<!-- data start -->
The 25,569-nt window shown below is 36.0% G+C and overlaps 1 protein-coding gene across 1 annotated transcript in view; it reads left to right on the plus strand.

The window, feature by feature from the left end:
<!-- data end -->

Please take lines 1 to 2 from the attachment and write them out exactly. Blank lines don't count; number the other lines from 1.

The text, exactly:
The 25,569-nt window shown below is 36.0% G+C and overlaps 1 protein-coding gene across 1 annotated transcript in view; it reads left to right on the plus strand.

The window, feature by feature from the left end: